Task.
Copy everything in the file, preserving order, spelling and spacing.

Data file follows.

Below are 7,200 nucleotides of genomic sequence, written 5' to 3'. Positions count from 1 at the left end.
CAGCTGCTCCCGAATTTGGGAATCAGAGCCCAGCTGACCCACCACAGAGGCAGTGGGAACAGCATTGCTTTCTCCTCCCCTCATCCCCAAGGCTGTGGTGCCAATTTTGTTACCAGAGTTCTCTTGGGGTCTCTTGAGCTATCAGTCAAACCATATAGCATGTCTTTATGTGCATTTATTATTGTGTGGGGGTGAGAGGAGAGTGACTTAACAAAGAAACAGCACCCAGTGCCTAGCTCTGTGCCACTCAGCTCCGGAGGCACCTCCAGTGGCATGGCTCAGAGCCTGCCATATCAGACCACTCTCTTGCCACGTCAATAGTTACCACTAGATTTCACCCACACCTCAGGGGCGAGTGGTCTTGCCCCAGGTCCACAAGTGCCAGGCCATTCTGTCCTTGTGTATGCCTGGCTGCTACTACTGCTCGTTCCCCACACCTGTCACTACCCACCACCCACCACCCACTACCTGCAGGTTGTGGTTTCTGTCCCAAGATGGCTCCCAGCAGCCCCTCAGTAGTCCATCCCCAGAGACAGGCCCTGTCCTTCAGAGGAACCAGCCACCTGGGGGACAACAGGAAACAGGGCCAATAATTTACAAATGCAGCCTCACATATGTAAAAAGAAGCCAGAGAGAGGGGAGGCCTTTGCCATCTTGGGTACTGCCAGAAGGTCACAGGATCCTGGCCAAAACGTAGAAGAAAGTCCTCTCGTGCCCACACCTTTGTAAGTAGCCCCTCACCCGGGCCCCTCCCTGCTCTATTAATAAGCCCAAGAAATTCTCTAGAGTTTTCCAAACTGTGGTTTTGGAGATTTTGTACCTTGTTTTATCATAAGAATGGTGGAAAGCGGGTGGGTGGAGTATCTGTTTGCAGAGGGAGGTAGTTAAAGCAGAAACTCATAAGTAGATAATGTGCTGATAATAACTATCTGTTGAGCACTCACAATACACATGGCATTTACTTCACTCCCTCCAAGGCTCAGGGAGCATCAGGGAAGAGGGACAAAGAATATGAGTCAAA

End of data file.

Below are 7,200 nucleotides of genomic sequence, written 5' to 3'. Positions count from 1 at the left end.
CAGCTGCTCCCGAATTTGGGAATCAGAGCCCAGCTGACCCACCACAGAGGCAGTGGGAACAGCATTGCTTTCTCCTCCCCTCATCCCCAAGGCTGTGGTGCCAATTTTGTTACCAGAGTTCTCTTGGGGTCTCTTGAGCTATCAGTCAAACCATATAGCATGTCTTTATGTGCATTTATTATTGTGTGGGGGTGAGAGGAGAGTGACTTAACAAAGAAACAGCACCCAGTGCCTAGCTCTGTGCCACTCAGCTCCGGAGGCACCTCCAGTGGCATGGCTCAGAGCCTGCCATATCAGACCACTCTCTTGCCACGTCAATAGTTACCACTAGATTTCACCCACACCTCAGGGGCGAGTGGTCTTGCCCCAGGTCCACAAGTGCCAGGCCATTCTGTCCTTGTGTATGCCTGGCTGCTACTACTGCTCGTTCCCCACACCTGTCACTACCCACCACCCACCACCCACTACCTGCAGGTTGTGGTTTCTGTCCCAAGATGGCTCCCAGCAGCCCCTCAGTAGTCCATCCCCAGAGACAGGCCCTGTCCTTCAGAGGAACCAGCCACCTGGGGGACAACAGGAAACAGGGCCAATAATTTACAAATGCAGCCTCACATATGTAAAAAGAAGCCAGAGAGAGGGGAGGCCTTTGCCATCTTGGGTACTGCCAGAAGGTCACAGGATCCTGGCCAAAACGTAGAAGAAAGTCCTCTCGTGCCCACACCTTTGTAAGTAGCCCCTCACCCGGGCCCCTCCCTGCTCTATTAATAAGCCCAAGAAATTCTCTAGAGTTTTCCAAACTGTGGTTTTGGAGATTTTGTACCTTGTTTTATCATAAGAATGGTGGAAAGCGGGTGGGTGGAGTATCTGTTTGCAGAGGGAGGTAGTTAAAGCAGAAACTCATAAGTAGATAATGTGCTGATAATAACTATCTGTTGAGCACTCACAATACACATGGCATTTACTTCACTCCCTCCAAGGCTCAGGGAGCATCAGGGAAGAGGGACAAAGAATATGAGTCAAA